- 64% visited their primary care office
- 27% visited a specialty care office, such as a cardiologist, endocrinologist, oncologist, etc.
- 17% reported none of the above
- 17% had a telehealth visit
- 16% visited urgent care
- 12% visited the emergency room
- 11% visited the hospital
- 10% visited a retail clinic, such as the CVS MinuteClinic or Walmart’s Care Clinic
- 7% visited a mental health provider and/or addiction treatment center
- 5% visited an outpatient surgical center
- 4% visited a community health center (a network of clinics with general practitioners and nurses providing health care in a certain area)
- 2% visited the VA medical center
- 2% visited other types of health centers
- 2% visited a mobile clinic (vehicles that travel to communities to provide health care where people work, live, and play)
- 1% visited a rural health clinic (located in a rural, medically underserved area)
Only 6% were reportedly unsatisfied with the most recent health care they received
Patient satisfaction is critical to healthcare adherence. If a patient is unsatisfied with their healthcare experience, they may choose to not follow up with their provider, choose a different healthcare facility, or feel discouraged enough to delay health care altogether. Fortunately, our survey found that 94% of respondents have felt satisfied or neutral about their most recent healthcare experience.
- 50% were very satisfied
- 28% were somewhat satisfied
- 16% were neutral
- 4% were somewhat unsatisfied
- 2% were very unsatisfied
We followed up with the 6% of respondents who reported feeling unsatisfied with their last healthcare experience. Ineffective treatment and a dislike or distrust for the healthcare provider were the most commonly reported reasons for an unsatisfactory experience.
- 39% reported an ineffective treatment
- 32% disliked the provider
- 31% didn’t trust the provider
- 22% had to wait too long
- 18% reported it was too expensive
- 15% reported other reasons for an unsatisfactory experience
- 14% received a misdiagnosis
- 11% reported their insurance didn’t cover it
- 8% reported none of the above
A third or more of respondents follow these four steps when they get sick
More than a third of respondents follow at least one of the same four steps when they feel sick: search the internet to self-diagnose their illness, try natural remedies, take over-the-counter medicine, and go to their primary care provider’s office. Less than 20% of respondents either seek new prescriptions, receive urgent or emergency care, or try telehealth.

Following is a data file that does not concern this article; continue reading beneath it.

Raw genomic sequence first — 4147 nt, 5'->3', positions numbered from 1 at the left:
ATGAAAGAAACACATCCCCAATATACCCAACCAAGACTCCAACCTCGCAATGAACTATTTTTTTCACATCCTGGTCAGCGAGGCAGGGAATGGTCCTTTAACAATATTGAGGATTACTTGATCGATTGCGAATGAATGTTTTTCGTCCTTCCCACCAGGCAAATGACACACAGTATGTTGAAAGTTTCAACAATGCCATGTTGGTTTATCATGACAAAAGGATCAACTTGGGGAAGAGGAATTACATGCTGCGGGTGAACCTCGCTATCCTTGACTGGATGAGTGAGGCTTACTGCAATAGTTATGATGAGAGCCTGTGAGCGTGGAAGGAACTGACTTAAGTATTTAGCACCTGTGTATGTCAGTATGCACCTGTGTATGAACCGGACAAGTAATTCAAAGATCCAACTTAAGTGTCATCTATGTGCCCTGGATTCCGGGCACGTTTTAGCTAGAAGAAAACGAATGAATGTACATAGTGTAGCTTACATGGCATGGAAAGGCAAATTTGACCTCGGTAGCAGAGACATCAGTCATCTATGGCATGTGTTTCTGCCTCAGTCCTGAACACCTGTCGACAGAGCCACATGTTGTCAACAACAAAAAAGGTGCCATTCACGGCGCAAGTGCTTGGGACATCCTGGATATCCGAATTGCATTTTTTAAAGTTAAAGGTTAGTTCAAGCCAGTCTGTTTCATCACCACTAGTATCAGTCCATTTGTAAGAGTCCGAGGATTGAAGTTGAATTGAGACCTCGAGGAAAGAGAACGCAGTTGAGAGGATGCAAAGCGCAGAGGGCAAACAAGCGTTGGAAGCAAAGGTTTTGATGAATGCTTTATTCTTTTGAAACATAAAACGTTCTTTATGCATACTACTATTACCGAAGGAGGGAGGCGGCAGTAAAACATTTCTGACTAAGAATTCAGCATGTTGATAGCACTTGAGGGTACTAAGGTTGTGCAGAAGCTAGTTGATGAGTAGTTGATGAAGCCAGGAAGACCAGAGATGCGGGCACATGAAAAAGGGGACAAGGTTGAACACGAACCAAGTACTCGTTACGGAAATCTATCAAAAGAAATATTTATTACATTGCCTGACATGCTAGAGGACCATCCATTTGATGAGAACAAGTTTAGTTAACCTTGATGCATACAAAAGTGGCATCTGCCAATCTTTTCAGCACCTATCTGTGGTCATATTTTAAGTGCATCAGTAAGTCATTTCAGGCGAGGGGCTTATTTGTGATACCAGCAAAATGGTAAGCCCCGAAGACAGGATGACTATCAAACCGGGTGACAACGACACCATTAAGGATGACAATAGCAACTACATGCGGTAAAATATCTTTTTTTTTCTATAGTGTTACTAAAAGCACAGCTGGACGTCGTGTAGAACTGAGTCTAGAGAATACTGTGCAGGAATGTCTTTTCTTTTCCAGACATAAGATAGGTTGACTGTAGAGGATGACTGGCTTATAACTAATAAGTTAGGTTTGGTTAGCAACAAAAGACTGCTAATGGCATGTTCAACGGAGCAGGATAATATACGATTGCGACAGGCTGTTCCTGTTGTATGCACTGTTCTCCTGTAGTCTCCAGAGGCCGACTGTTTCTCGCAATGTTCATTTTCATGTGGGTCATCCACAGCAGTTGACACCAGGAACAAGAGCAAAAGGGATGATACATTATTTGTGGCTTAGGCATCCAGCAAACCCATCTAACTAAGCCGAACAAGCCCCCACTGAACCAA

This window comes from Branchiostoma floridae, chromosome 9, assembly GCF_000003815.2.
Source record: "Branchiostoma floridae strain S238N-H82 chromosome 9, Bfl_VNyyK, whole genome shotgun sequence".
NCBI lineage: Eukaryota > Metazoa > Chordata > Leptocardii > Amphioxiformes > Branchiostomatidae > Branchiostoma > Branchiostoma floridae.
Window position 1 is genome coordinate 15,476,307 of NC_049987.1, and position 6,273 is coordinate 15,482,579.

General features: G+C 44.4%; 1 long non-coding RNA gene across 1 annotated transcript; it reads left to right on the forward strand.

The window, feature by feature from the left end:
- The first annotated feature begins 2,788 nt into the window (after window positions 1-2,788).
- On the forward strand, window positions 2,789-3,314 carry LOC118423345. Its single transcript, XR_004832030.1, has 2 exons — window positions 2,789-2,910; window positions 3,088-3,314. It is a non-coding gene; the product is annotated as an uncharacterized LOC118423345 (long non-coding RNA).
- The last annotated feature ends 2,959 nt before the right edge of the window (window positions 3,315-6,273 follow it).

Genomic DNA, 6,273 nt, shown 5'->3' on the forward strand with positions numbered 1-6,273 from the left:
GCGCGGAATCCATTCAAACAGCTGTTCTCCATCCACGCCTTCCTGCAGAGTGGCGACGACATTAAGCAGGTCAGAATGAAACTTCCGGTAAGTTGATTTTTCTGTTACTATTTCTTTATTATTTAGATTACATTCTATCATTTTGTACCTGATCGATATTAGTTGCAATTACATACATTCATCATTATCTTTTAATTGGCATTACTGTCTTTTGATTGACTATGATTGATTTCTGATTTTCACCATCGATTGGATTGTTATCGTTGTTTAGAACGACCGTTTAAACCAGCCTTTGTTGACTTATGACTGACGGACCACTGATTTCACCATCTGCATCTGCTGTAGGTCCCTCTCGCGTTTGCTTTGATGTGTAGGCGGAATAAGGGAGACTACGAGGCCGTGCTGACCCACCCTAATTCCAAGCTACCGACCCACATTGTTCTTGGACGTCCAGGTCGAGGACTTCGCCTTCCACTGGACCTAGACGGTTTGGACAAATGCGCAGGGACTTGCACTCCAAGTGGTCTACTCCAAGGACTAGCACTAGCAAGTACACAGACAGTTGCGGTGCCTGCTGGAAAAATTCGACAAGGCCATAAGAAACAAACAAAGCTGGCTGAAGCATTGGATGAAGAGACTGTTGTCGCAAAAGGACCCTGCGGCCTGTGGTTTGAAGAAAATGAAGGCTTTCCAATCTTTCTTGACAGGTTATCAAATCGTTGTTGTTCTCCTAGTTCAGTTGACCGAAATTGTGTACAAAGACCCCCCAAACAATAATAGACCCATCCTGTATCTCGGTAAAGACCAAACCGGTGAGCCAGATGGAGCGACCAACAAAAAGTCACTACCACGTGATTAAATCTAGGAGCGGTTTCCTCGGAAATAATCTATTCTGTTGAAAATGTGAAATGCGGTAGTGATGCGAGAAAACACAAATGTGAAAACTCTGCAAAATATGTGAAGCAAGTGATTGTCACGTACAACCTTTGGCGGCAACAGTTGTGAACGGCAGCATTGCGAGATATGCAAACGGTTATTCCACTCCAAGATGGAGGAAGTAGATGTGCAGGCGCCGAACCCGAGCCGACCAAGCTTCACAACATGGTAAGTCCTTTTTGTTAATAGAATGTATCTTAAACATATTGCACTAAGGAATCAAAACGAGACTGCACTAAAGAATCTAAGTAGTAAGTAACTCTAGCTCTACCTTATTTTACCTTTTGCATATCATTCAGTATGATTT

- 63% take over-the-counter medicine
- 37% go to their primary care provider’s office
- 35% try natural remedies
- 34% search the internet to self-diagnose their illness
- 18% seek a new prescription from a doctor
- 15% go to urgent care
- 12% schedule a telehealth appointment
- 8% go to the emergency room
- 7% reported none of the above
- 6% take leftover prescription drugs from a previous illness
33% reported they would go to the emergency room for non-emergency health problems
According to the CDC, there were 130 million emergency room visits in 2018. However, many of these visits are for non-emergency situations. The result? Longer wait times and higher medical bills for everyone. Although cost should never deter someone from seeking emergency care when needed, it’s important to know when to see a physician versus seeking urgent or emergency care. We compiled a list of emergency and non-emergency medical situations and asked survey takers which illnesses or injuries they’d go to the ER for. The 1,500 respondents were able to choose multiple answers. Of the 7,262 responses we received, 2,413 responses (33%) were for non-emergencies.
When do you go to the ER?
|Emergency or not?*||% of respondents who
said they’d go to the ER
|Broken bone or dislocated joint||Emergency||71%|
|Severe cuts or burns||Emergency||57%|
|Abnormal or persistent bleeding||Emergency||55%|
|Persistent vomiting or diarrhea||Non-emergency||38%|
|Allergic reaction symptoms||Emergency||36%|
|Difficulty or painful urination||Non-emergency||27%|
|Sprain or strain||Non-emergency||17%|
|Migraine or headache||Non-emergency||7%|
*This list of emergencies is based on this list. This list should not discourage anyone from seeking emergency care. If you experience any symptoms that you personally deem as emergent, please seek immediate care or call your primary physician for their medical advice.
Many chronic diseases—some of which cause the symptoms listed above—are preventable. Receiving preventive care on a regular basis, adhering to medications as they’re prescribed, and maintaining healthy lifestyle habits can help patients avoid serious health complications and high medical bills.
SingleCare conducted this allergy survey online through AYTM on Jul. 30, 2021. This survey includes 1,500 United States adults ages 18+. Age and gender were census-balanced to match the U.S. population in age, gender, and U.S. region.